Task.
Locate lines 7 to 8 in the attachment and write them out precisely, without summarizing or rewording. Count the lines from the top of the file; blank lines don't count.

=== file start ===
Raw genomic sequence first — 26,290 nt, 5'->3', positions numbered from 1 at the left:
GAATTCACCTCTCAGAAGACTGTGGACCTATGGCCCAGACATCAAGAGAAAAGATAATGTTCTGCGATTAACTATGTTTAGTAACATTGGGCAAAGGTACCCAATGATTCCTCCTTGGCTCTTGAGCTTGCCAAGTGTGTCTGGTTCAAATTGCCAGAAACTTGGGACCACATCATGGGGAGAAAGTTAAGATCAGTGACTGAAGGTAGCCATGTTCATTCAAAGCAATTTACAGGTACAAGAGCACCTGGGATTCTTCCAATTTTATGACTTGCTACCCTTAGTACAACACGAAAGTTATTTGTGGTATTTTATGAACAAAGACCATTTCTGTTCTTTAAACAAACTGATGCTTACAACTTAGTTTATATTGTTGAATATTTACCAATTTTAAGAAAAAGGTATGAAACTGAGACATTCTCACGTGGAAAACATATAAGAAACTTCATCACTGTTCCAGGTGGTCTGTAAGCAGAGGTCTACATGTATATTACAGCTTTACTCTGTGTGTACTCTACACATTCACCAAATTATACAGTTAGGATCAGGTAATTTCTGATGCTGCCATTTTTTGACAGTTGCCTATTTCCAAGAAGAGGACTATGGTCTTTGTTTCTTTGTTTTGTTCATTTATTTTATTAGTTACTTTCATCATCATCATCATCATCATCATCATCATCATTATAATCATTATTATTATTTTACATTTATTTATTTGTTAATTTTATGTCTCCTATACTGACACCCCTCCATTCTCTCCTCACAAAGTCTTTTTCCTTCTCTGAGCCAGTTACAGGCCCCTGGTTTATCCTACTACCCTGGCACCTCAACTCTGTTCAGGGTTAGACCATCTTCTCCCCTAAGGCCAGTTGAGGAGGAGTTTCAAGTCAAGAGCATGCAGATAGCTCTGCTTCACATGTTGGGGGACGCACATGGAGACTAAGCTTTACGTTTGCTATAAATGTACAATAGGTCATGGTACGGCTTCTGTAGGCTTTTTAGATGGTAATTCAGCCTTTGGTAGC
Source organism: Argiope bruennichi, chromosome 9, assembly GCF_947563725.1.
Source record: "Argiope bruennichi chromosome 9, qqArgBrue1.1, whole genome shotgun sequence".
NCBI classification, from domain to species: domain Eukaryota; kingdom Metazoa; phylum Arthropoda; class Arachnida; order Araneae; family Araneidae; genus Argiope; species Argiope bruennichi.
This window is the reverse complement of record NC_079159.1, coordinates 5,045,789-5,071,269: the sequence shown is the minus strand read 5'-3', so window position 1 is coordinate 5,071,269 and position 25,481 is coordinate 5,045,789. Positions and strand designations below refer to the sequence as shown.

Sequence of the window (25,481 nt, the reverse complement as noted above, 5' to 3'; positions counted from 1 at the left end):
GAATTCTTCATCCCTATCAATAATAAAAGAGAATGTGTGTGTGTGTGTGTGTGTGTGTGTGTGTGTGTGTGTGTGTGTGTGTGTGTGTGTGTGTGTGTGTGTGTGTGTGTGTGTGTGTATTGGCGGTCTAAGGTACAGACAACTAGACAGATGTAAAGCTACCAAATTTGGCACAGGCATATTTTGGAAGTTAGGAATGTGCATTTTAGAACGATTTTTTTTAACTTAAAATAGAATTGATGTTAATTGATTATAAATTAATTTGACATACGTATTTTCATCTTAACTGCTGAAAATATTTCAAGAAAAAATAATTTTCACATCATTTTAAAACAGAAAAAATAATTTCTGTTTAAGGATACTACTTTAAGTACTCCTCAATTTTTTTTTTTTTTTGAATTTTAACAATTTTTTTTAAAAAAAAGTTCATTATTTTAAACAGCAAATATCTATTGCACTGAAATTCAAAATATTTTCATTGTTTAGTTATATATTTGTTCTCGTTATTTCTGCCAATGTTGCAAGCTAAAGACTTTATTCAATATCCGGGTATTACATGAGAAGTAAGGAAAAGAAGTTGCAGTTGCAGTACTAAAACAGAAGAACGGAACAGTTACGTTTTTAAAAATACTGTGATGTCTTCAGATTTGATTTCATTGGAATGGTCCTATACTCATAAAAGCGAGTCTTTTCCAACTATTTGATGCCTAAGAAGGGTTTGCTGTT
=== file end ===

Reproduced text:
Sequence of the window (25,481 nt, the reverse complement as noted above, 5' to 3'; positions counted from 1 at the left end):
GAATTCTTCATCCCTATCAATAATAAAAGAGAATGTGTGTGTGTGTGTGTGTGTGTGTGTGTGTGTGTGTGTGTGTGTGTGTGTGTGTGTGTGTGTGTGTGTGTGTGTGTGTGTGTGTATTGGCGGTCTAAGGTACAGACAACTAGACAGATGTAAAGCTACCAAATTTGGCACAGGCATATTTTGGAAGTTAGGAATGTGCATTTTAGAACGATTTTTTTTAACTTAAAATAGAATTGATGTTAATTGATTATAAATTAATTTGACATACGTATTTTCATCTTAACTGCTGAAAATATTTCAAGAAAAAATAATTTTCACATCATTTTAAAACAGAAAAAATAATTTCTGTTTAAGGATACTACTTTAAGTACTCCTCAATTTTTTTTTTTTTTTGAATTTTAACAATTTTTTTTAAAAAAAAGTTCATTATTTTAAACAGCAAATATCTATTGCACTGAAATTCAAAATATTTTCATTGTTTAGTTATATATTTGTTCTCGTTATTTCTGCCAATGTTGCAAGCTAAAGACTTTATTCAATATCCGGGTATTACATGAGAAGTAAGGAAAAGAAGTTGCAGTTGCAGTACTAAAACAGAAGAACGGAACAGTTACGTTTTTAAAAATACTGTGATGTCTTCAGATTTGATTTCATTGGAATGGTCCTATACTCATAAAAGCGAGTCTTTTCCAACTATTTGATGCCTAAGAAGGGTTTGCTGTT